It's as if Rex Brewster needs to balance truth against legend. When you ask about his father, Edgar Roy Brewster, you inadvertently tap into a small seam of pain. Rex is softly spoken and candid, and you quickly come to appreciate his gentle honesty. It's a way of telling the true story of a man who was not a hero but a real person with real failings. And it doesn't take long to understand the difficulties of living with someone obsessed.

“All his footballer friends called him Chooky Rooster. Most people weren't generally familiar with his nickname; he was too serious a person. He could enjoy a joke but he didn't get into light associations with people because he always tried to expound his theories and ideas and get people to listen. Consequently, they'd avoid the subject or keep away. He had several favourite subjects and just look out if anyone got him started. Bees, hexagonal shapes, aviation…”

Rex and two brothers, Barry and Grant, helped their father build the remarkable hexagonal house called Norian - No Right Angles - which sat for twenty years on a section at Sanders Avenue, New Plymouth, and created a good deal of public interest. Made entirely of hexagons and triangles, nothing at all in the house was square. Even the garden was made of hexagonal concrete paving with every second or third one missing and flowers planted in the space. In photos, the grandfather clock looks oddly angular against the walls of the honeycomb panelled lounge. That clock now stands in Rex Brewster's house.

Rex says Norian was unique in many ways but a hugely laborious project. “The hexagons weren't mass produced, they were crafted articles that looked like parquet flooring, all made up of little pieces of wood, all fitted together.” Though his father once milled his own timber to make beehives, this timber was brought in. “Some of it was scraps of honeysuckle, rewarewa and rimu.”

Other photos show the intricate detail, and how much time must have been consumed in the making of the hexagonal prefab floors, triangulated ceilings and roof. But the house had serious flaws and the roof leaked because, as Rex says, “How do you put guttering on a dome?” It was something Roy had not worked out. Buckets in the wardrobe collected the rain and Rex's stepmother dodged unsuspecting and wide-eyed visitors to empty them.

Rex thinks it was possibly the combination of an unemotional father and uneducated, highly religious mother that produced a man so full of ideas that he would create his own philosophy on life; a man who came to believe that shapes influenced spiritual well-being and that all unkind thoughts were expressed on the square. A halo, of course, has no angles at all.

Roy Brewster was a driven man, but what drove him is still up for speculation. “My thoughts in recent years have been trying to understand my father, you know, like many men before me” Rex says. He believes a constant need for money drove endless aviation experiments and a lifelong search for new ideas. “He was constantly looking. Anyone who came along, he'd press them hard until eventually they would say, 'No thanks',”.

Because of his father's fanatical ways, the family suffered through some mighty hard times. Rex was twelve when his mother died in 1941 leaving six young children behind. Two of his brothers were born totally deaf, something his feels his father could never accept. The family was stony broke and World War Two made the national situation about as grim as it could be.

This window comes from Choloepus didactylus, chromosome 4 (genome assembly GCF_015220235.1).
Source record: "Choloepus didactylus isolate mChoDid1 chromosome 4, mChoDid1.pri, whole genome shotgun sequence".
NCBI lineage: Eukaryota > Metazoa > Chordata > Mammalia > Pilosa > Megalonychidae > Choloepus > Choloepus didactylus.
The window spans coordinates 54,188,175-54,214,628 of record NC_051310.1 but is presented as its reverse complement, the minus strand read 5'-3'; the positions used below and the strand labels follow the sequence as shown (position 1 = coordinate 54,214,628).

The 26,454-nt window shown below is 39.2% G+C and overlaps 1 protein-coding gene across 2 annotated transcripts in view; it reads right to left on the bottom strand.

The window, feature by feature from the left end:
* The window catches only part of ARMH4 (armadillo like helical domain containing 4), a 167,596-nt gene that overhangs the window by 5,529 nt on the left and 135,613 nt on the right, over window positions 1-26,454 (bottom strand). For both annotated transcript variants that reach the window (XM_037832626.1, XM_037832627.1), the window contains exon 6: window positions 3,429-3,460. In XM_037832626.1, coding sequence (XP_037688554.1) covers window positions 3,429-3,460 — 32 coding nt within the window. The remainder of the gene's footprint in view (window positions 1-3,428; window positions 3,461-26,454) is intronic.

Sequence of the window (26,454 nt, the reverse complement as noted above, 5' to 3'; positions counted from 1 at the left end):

Rex believes the stress of living day to day on the edge may have hastened his mother's death. “You might say she just didn't want to go on living any longer. Things had got very unhappy. Dad had virtually given up any hope of going anywhere with his aviation ideas, he'd been pushing away at them for years and years to the extent when one time he went full time on it for 12 months, building a full sized aeroplane, did nothing else. He ran out of money and he had to go back to work, to start earning again, and just as he made that decision, he got some correspondence from some aviation department and away he went all over again. I'm sure my mother just gave up.”

He thinks, in some ways, his mother was dismantled along with her piano. “Mum had a piano which she played and it stood in the front hall and he said it had borer, which it did, and he took it to pieces. Then he took it to work and made it into an office desk. I don't think it was calculating, it was just something he did.”

Rex sometimes tagged along to aviation events because he was curious as a boy but on the whole, he got weary of being brow-beaten by his dad. “If you can imagine, when you have a father who is extremely enthusiastic about something you don't really believe… family quietly skive off and do their own thing, escape.”

His father was a short man but physically very strong and a little frightening, and if you erred, you were beaten. It wasn't an emotional beating, it was measured punishment. “His father was the same. Cool and consistent, I suppose. I never met anybody who would stand up to him, no matter what size. He wasn't cocky, he was just single minded, and once he got started on something he'd just keep going and people had better look out.”

Edgar Roy Brewster was not a man to let anything go. He had his ideas and felt people should embrace all his theories. But as Rex says, “The way he talked about his hexagon house and hexagon ideas was just the same as the way he talked about his aeronautical ideas. They were all going to change the world, but none of them did.”

Related Information


Puke Ariki Heritage Collection: Roy Brewster


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